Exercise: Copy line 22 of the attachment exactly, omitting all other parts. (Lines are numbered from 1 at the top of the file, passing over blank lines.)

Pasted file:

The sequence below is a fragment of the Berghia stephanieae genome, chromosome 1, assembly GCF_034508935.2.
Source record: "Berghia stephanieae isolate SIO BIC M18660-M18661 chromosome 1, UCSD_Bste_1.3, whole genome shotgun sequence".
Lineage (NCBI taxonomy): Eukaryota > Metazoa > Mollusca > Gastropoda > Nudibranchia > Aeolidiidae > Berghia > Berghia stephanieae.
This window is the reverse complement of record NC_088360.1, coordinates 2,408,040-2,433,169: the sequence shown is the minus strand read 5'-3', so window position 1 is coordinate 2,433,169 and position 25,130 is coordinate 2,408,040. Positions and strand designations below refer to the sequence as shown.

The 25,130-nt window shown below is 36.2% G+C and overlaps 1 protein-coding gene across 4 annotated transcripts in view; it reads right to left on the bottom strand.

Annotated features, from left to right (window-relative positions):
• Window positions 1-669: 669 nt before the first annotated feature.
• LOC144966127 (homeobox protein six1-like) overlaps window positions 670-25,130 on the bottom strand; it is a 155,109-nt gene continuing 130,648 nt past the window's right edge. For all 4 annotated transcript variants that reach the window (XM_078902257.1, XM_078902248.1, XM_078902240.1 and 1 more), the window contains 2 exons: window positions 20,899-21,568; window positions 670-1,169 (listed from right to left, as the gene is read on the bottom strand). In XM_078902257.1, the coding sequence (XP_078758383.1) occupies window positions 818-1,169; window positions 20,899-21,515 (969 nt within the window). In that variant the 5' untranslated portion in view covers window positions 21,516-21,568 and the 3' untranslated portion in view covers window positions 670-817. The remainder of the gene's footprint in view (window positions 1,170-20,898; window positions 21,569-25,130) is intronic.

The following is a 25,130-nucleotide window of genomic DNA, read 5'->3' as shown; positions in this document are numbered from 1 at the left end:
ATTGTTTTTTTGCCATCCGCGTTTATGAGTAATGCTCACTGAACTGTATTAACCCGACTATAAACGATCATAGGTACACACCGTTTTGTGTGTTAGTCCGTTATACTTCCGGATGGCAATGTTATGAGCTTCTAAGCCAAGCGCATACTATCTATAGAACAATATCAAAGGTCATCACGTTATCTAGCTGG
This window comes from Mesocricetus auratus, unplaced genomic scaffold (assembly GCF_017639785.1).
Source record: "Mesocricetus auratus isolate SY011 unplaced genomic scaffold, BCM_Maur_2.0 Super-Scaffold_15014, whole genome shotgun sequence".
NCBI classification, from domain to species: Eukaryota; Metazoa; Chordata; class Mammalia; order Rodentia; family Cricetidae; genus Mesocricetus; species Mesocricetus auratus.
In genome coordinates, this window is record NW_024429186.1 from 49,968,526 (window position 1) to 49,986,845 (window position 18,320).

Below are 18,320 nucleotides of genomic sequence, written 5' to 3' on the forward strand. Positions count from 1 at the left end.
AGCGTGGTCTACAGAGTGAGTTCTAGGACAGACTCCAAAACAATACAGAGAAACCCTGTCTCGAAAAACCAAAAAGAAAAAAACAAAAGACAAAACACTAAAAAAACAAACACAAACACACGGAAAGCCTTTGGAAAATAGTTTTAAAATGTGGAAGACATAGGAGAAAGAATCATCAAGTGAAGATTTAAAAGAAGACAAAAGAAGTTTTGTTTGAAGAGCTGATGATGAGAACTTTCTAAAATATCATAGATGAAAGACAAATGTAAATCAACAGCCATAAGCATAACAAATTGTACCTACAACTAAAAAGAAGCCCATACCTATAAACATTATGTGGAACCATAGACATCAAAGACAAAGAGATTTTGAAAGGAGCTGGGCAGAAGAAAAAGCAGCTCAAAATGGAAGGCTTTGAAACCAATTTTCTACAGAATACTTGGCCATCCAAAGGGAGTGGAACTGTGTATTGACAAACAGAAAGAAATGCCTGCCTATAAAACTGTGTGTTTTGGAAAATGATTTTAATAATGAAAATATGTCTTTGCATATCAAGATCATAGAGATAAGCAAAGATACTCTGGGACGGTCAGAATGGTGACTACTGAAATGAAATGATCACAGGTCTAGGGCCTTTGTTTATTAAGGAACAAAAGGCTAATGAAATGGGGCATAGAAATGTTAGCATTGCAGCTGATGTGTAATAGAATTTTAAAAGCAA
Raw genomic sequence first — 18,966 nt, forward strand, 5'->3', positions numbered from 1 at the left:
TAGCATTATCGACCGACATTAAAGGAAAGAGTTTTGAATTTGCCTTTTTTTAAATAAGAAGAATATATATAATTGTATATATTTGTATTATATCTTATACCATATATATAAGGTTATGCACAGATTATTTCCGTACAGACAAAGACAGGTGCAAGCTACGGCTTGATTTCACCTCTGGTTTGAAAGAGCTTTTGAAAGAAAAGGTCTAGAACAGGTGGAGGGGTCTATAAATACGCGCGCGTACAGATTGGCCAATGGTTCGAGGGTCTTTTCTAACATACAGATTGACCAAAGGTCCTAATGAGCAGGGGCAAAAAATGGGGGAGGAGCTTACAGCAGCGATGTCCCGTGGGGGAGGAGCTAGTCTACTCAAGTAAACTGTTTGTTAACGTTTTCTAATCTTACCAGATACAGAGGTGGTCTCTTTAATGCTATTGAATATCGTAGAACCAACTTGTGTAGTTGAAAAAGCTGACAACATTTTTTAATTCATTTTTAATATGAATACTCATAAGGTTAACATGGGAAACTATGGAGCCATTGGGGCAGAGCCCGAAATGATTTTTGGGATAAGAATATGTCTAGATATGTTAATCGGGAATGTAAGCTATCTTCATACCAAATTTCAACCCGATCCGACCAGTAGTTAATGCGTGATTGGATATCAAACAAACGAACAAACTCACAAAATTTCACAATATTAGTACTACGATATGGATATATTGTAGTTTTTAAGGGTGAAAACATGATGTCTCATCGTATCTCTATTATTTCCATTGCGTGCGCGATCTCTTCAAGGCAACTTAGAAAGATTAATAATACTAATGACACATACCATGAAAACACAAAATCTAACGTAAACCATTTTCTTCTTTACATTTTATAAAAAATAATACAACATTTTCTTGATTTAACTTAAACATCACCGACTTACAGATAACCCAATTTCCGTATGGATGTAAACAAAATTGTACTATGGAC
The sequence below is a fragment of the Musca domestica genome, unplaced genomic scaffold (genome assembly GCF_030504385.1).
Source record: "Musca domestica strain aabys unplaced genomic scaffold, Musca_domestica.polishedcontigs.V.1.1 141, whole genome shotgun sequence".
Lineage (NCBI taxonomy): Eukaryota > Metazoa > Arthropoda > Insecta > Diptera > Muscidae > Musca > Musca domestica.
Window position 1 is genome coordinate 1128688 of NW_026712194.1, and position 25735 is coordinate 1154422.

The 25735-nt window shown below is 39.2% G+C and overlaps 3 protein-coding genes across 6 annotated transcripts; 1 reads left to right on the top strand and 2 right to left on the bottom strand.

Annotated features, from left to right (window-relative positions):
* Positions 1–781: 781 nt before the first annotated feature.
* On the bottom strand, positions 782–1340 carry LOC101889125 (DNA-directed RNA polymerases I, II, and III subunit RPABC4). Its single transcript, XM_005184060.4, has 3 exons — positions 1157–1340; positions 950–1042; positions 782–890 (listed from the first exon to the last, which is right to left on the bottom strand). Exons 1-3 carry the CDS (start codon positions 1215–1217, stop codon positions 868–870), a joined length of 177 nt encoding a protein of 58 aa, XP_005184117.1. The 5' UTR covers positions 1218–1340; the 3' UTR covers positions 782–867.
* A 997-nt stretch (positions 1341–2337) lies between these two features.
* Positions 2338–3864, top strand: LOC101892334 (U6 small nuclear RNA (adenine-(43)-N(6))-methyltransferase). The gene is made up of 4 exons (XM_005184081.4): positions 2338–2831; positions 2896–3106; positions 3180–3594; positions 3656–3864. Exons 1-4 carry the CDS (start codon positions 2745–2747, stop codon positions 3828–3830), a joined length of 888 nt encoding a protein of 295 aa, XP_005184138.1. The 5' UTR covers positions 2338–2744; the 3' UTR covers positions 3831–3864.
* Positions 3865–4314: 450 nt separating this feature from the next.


Window position 1 is genome coordinate 1128688 of NW_026712194.1, and position 25735 is coordinate 1154422.